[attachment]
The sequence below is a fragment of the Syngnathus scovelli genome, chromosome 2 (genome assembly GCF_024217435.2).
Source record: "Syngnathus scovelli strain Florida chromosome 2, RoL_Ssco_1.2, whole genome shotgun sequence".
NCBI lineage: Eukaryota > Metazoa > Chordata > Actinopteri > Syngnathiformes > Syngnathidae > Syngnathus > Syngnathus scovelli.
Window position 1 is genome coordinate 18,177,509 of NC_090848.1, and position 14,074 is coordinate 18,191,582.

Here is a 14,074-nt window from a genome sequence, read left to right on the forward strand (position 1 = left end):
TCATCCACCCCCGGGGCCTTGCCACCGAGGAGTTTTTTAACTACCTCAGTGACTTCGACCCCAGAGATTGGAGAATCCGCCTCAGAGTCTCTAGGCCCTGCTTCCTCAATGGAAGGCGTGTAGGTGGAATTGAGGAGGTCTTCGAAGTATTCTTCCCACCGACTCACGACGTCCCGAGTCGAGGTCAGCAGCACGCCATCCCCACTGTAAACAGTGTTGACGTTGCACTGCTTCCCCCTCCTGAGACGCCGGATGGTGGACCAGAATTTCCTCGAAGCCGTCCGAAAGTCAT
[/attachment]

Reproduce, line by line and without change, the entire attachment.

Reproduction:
The sequence below is a fragment of the Syngnathus scovelli genome, chromosome 2 (genome assembly GCF_024217435.2).
Source record: "Syngnathus scovelli strain Florida chromosome 2, RoL_Ssco_1.2, whole genome shotgun sequence".
NCBI lineage: Eukaryota > Metazoa > Chordata > Actinopteri > Syngnathiformes > Syngnathidae > Syngnathus > Syngnathus scovelli.
Window position 1 is genome coordinate 18,177,509 of NC_090848.1, and position 14,074 is coordinate 18,191,582.

Here is a 14,074-nt window from a genome sequence, read left to right on the forward strand (position 1 = left end):
TCATCCACCCCCGGGGCCTTGCCACCGAGGAGTTTTTTAACTACCTCAGTGACTTCGACCCCAGAGATTGGAGAATCCGCCTCAGAGTCTCTAGGCCCTGCTTCCTCAATGGAAGGCGTGTAGGTGGAATTGAGGAGGTCTTCGAAGTATTCTTCCCACCGACTCACGACGTCCCGAGTCGAGGTCAGCAGCACGCCATCCCCACTGTAAACAGTGTTGACGTTGCACTGCTTCCCCCTCCTGAGACGCCGGATGGTGGACCAGAATTTCCTCGAAGCCGTCCGAAAGTCAT